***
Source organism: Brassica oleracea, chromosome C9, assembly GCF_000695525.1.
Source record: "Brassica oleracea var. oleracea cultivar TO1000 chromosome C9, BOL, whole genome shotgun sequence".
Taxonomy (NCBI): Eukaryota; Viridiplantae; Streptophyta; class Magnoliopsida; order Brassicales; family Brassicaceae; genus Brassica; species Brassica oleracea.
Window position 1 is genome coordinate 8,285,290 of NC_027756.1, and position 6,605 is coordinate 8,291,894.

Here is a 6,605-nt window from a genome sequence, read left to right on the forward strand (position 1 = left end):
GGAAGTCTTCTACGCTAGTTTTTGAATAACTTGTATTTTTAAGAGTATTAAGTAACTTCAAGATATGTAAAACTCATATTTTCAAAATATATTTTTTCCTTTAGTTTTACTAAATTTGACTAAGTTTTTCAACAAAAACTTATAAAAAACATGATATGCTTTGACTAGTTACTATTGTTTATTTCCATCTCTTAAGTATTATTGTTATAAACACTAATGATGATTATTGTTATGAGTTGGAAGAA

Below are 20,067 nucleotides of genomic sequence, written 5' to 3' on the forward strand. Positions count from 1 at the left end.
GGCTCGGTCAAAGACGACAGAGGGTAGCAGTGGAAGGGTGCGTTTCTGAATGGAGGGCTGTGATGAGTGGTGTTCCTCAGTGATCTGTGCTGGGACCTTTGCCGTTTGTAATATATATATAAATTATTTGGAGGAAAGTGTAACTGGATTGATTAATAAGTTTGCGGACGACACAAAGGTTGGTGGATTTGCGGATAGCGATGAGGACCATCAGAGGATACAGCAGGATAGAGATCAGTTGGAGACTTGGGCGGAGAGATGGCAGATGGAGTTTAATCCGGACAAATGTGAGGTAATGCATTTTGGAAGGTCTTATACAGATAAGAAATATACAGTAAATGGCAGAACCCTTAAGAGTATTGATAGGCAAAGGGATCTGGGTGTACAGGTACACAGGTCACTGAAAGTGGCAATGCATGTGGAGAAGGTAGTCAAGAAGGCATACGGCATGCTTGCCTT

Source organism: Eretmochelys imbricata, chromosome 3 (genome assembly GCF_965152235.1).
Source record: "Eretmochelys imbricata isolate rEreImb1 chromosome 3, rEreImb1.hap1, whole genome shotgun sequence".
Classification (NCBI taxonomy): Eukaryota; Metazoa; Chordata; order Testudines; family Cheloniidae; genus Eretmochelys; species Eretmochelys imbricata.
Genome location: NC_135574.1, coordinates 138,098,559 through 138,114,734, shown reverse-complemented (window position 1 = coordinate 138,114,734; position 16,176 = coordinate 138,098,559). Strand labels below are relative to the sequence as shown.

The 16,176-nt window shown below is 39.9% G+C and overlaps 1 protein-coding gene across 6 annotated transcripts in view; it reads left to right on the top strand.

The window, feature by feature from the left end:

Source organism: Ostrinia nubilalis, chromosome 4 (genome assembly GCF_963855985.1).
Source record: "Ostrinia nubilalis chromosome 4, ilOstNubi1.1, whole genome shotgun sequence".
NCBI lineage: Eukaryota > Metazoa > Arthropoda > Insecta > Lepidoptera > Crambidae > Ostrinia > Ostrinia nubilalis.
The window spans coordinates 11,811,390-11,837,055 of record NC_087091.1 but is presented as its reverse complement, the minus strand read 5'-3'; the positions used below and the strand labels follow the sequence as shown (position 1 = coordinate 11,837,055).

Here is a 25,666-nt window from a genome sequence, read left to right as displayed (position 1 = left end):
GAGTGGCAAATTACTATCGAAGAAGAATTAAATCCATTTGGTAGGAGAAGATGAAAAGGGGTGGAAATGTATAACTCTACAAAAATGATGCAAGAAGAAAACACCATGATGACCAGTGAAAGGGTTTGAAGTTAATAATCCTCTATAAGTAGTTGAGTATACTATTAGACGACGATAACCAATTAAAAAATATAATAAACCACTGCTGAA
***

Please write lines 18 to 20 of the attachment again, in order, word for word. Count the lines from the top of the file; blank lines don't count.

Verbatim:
The window spans coordinates 11,811,390-11,837,055 of record NC_087091.1 but is presented as its reverse complement, the minus strand read 5'-3'; the positions used below and the strand labels follow the sequence as shown (position 1 = coordinate 11,837,055).

Here is a 25,666-nt window from a genome sequence, read left to right as displayed (position 1 = left end):
GAGTGGCAAATTACTATCGAAGAAGAATTAAATCCATTTGGTAGGAGAAGATGAAAAGGGGTGGAAATGTATAACTCTACAAAAATGATGCAAGAAGAAAACACCATGATGACCAGTGAAAGGGTTTGAAGTTAATAATCCTCTATAAGTAGTTGAGTATACTATTAGACGACGATAACCAATTAAAAAATATAATAAACCACTGCTGAA